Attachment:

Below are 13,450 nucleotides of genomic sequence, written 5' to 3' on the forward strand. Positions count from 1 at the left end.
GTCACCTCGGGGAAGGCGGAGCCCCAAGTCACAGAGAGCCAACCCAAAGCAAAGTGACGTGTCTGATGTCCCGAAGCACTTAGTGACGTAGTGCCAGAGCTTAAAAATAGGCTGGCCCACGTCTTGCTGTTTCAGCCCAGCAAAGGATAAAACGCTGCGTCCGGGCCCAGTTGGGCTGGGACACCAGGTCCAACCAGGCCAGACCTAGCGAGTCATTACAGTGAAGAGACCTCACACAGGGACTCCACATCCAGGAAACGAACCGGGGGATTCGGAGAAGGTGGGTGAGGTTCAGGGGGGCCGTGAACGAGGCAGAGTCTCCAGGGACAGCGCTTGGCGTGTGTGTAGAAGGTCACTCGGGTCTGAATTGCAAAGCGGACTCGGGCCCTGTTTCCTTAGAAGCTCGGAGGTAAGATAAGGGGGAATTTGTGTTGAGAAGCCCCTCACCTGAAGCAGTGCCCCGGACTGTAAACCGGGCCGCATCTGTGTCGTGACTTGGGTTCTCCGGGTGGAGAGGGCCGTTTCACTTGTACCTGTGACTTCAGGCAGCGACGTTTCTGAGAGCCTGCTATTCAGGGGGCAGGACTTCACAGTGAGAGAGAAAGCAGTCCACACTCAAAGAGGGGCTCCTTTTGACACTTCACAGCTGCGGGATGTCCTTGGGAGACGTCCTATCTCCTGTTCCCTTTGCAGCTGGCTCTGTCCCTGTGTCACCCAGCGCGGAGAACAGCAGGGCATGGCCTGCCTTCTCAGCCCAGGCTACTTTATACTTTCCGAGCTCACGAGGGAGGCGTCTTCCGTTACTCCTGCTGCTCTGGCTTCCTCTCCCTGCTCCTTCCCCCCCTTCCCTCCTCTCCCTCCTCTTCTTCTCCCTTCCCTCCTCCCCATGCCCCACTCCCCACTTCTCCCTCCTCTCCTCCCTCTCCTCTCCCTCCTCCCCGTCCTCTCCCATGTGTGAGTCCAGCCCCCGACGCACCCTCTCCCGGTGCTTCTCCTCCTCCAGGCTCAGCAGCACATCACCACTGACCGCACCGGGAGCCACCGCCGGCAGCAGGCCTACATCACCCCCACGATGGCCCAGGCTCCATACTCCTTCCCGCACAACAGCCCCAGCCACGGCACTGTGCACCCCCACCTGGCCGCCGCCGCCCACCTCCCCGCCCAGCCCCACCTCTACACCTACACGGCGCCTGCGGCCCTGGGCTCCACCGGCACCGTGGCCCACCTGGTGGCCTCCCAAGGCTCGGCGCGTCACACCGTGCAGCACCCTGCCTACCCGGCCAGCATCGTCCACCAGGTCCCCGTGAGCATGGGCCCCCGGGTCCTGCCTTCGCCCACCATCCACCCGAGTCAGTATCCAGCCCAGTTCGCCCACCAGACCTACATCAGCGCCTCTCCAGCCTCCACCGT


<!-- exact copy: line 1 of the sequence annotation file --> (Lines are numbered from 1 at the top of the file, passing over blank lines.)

Below are 13,450 nucleotides of genomic sequence, written 5' to 3' on the forward strand. Positions count from 1 at the left end.